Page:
Smallspotted Combtooth Blenny (species: Ecsenius stictus) in taxonomy (Lizard Island Field Guide)
Ecsenius stictus
Smallspotted Combtooth Blenny

©Anne Hoggett: Ecsenius stictus is abundant in the Lizard Island lagoon. Note the dark "chinstrap" and indistinct Y marking at base of the pectoral fin.

©Andy Lewis: An adult Smallspotted Combtooth Blenny.

©Andy Lewis: An adult Smallspotted Combtooth Blenny on a merulinid coral
Kingdom Animalia
Phylum Chordata
Class Actinopterygii
Order Perciformes
Family Blenniidae
Genus Ecsenius
Species Ecsenius stictus



Distinguishing features

A small off-white to pale brown fish with a series of faint spots and blotches along the flanks. A dark margin to the lower gill cover and a dark "y" on the pectoral fin base. Found resting on the top of coral heads.


  • Up to 6 cm (Standard length)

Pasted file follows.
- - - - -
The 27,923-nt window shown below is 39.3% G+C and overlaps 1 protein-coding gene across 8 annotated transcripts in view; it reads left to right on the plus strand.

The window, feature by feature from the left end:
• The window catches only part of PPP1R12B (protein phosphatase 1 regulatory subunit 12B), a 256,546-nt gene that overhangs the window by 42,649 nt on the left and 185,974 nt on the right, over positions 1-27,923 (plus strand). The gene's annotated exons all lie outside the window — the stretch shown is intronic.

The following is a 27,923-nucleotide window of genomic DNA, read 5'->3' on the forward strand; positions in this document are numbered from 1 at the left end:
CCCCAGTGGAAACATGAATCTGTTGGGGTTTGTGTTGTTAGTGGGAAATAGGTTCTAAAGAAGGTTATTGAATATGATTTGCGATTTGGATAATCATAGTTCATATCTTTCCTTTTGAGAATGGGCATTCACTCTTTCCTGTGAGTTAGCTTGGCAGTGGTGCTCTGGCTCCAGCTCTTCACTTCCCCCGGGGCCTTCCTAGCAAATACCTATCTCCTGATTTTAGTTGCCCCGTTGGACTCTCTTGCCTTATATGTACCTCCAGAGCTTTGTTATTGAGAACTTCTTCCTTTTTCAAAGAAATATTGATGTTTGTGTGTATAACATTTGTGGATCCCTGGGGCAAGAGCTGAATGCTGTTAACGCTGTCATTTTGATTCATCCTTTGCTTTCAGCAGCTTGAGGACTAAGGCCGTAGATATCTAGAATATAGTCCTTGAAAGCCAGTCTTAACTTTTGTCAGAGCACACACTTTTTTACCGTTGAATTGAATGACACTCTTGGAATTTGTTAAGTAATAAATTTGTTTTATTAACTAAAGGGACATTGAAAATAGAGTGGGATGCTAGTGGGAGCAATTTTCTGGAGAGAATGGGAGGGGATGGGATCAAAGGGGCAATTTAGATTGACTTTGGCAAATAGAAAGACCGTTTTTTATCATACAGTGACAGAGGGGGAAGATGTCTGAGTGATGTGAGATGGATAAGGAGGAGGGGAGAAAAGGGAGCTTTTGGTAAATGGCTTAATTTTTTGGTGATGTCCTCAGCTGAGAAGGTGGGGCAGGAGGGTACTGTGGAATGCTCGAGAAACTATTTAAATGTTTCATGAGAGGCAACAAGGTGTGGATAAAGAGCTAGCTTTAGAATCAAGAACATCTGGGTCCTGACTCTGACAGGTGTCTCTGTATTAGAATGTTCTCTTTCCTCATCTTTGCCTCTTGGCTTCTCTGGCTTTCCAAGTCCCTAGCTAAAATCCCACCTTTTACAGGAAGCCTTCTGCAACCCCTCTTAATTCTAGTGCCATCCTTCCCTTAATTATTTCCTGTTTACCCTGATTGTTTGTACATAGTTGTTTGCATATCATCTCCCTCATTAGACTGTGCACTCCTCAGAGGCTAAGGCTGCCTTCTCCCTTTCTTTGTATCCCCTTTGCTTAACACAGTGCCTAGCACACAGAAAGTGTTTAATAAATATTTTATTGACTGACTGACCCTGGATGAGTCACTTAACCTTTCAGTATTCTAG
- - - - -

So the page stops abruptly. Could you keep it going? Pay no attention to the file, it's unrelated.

Depth range

  • Depth range data is not yet available.


Similar taxa


©Atlas of Living Australia: Australian distribution

Distribution and habitat preferences

Tops of massive Porites spp (massive) coral heads in shallow water.

Found in most reef habitats around the island not exposed to heavy wave action.


The Smallspotted Combtooth Blenny lives in small family groups on top of prominant coral heads and bommies. They rest on the pectoral fins in between bouts of feeding and chasing each other around the territory. These fishes are mainly detritivores, combing small particles of organic material from the turf algae found inside the damselfish territories of Ward's Damsel and the Dusky Gregory, which typically farm algae on the tops of the bommies favoured by the blenny.

Web resources


References that assist with identification

  • Randall, J.E., G.R. Allen and R.C. Steene (1990). Fishes of the Great Barrier Reef and Coral Sea University of Hawaii Press, Honolulu, Hawaii.

Other references

  • Caley, M.J. (1995). Community dynamics of tropical reef fishes: local patterns between latitudes, Marine Ecology Progress Series, 129: 7-18. LIRS catalog number 447.
  • Depczynski, M. (2006). Small cryptic fishes on coral reefs: a new perspective on reef fish ecology and life histories, Ph.D. thesis, James Cook University. LIRS catalog number 1070.
  • View all references